Maybe it’s because I have politics on the brain—and who doesn’t, these days?—but this week’s Daf Yomi reading seemed almost designed to address the big political and social questions that Americans have been debating lately. The fight over the confirmation of Betsy DeVos as education secretary, for instance, raised the issue of public schools: Are they a crucial democratic institution or, as DeVos and her allies believe, a bureaucratic monopoly that should be undermined by privatization and vouchers?Earlier Daf Yomi columns are noted here and links.
For a Jewish answer, you could turn to Bava Batra 21a, where the Talmud praises the memory of a man called Yehoshua ben Gamla, one of the last High Priests before the destruction of the Temple. He is “remembered for the good,” Rav says, because he created a system of public schools in the Land of Israel. In this way, he preserved the existence of Judaism itself: “If not for him the Torah would have been forgotten from the Jewish people.” Before Yehoshua ben Gamla’s time, the Gemara explains, Torah was taught at home, father to son, in accordance with Deuteronomy 11:19: “And you shall teach them to your sons.”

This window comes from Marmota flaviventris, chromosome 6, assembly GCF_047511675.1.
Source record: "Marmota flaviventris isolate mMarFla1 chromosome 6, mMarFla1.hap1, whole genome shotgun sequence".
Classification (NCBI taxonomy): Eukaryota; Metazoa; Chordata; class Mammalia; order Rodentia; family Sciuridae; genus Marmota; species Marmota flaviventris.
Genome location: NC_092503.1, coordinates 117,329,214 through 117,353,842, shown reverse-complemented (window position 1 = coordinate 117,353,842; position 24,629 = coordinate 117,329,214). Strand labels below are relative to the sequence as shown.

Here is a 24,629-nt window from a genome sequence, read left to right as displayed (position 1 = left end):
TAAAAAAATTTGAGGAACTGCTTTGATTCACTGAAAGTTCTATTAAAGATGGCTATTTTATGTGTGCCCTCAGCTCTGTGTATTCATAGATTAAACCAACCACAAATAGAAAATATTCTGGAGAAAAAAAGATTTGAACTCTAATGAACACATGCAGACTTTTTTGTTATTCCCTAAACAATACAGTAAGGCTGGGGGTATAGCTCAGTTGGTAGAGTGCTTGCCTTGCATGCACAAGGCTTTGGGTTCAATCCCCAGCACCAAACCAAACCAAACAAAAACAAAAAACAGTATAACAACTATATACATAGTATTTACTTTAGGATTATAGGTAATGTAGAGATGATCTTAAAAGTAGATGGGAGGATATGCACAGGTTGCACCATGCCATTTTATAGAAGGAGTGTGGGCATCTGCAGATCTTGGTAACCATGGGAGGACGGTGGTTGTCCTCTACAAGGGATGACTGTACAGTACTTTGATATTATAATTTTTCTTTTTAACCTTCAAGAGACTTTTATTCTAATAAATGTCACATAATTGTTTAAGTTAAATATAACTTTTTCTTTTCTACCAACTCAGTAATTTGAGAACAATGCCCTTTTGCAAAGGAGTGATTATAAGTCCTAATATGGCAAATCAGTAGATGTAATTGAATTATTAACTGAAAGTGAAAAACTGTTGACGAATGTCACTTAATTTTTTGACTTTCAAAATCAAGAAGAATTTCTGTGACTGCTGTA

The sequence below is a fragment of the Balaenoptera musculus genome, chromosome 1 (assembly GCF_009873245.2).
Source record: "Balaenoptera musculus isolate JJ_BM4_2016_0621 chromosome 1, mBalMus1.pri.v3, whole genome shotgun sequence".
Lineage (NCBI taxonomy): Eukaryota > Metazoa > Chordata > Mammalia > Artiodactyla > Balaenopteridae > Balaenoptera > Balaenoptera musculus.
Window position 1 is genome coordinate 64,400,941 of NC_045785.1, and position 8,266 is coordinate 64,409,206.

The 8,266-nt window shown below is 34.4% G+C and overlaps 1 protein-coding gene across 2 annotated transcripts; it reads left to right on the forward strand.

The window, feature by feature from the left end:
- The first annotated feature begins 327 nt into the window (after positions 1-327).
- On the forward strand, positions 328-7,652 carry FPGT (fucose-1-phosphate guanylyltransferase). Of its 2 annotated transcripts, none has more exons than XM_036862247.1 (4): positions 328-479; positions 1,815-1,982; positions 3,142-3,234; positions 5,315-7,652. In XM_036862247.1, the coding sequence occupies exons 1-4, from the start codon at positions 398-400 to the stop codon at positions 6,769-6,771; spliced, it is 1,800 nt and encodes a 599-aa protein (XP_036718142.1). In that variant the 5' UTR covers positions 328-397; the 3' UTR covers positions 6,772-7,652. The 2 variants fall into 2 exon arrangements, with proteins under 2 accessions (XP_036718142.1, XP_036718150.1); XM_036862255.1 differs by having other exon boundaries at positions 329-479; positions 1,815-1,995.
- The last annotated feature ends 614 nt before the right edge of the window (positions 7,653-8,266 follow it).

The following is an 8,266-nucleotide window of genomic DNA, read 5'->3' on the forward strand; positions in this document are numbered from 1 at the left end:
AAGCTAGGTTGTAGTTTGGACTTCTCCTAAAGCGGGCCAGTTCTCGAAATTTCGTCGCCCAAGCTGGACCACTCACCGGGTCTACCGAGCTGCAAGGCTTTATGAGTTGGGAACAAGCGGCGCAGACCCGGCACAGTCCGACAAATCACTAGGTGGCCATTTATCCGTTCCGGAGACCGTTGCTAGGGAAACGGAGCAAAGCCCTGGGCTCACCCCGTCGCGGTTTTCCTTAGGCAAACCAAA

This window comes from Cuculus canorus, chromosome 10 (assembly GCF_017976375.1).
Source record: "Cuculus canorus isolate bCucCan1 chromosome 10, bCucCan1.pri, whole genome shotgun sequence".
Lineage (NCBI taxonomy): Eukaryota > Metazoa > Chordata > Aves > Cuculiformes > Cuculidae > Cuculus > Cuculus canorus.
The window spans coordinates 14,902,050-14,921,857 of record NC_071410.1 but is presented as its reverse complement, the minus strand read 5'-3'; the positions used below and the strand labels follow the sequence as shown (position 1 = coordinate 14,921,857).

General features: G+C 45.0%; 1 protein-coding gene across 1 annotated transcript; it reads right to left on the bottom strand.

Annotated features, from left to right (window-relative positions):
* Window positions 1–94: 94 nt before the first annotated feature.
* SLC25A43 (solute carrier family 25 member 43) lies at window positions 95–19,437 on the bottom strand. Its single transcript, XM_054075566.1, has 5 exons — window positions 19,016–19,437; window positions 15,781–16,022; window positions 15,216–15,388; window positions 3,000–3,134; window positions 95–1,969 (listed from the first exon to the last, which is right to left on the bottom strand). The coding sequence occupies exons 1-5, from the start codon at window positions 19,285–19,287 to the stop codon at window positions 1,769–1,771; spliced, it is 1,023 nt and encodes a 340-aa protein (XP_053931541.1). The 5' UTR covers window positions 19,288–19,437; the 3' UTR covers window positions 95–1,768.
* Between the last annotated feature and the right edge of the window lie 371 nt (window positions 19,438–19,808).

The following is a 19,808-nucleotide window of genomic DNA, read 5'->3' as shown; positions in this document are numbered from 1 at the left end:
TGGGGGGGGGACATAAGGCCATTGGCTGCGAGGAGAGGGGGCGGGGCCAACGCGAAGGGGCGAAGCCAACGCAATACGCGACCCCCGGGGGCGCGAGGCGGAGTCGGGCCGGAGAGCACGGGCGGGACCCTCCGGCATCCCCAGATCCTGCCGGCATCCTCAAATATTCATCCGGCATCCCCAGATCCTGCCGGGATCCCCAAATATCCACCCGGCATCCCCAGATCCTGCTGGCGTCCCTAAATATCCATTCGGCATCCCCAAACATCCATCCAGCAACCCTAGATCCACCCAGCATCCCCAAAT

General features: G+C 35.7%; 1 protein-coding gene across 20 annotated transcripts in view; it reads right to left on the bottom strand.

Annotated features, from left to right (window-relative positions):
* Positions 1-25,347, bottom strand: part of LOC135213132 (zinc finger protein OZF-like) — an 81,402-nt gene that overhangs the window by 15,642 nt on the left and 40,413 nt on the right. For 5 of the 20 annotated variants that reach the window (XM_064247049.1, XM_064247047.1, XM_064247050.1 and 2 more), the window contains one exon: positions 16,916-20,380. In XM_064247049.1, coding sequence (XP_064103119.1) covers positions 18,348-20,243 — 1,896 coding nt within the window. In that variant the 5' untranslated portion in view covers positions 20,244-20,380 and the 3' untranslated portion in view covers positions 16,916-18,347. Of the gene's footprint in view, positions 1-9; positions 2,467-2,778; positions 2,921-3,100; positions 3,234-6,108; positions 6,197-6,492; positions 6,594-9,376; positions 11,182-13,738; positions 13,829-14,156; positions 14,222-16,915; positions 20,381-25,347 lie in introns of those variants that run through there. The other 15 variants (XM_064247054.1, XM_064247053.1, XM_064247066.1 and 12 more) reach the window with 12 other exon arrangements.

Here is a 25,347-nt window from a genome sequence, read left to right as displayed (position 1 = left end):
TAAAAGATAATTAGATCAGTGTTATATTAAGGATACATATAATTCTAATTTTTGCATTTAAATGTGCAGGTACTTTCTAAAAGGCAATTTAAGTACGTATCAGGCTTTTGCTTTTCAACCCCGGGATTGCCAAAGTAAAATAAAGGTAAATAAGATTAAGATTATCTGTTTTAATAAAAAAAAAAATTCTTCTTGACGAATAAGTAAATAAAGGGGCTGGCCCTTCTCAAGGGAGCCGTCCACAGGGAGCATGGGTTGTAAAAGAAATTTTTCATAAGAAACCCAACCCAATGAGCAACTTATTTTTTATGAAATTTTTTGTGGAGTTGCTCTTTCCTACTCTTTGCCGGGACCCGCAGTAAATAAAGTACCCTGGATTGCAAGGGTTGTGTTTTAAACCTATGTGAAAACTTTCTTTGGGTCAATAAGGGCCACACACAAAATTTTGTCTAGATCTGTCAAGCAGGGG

Thursday, February 16, 2017
The Talmud on public schools
THIS WEEK'S DAF YOMI COLUMN BY ADAM KIRSCH IN TABLET: Talmud to Betsy DeVos: Yes, We Need Public Schools. In this week’s ‘Daf Yomi,’ rabbinical thinking on the relationship of public goods and private obligations explains the advantages of universal education accessible to all.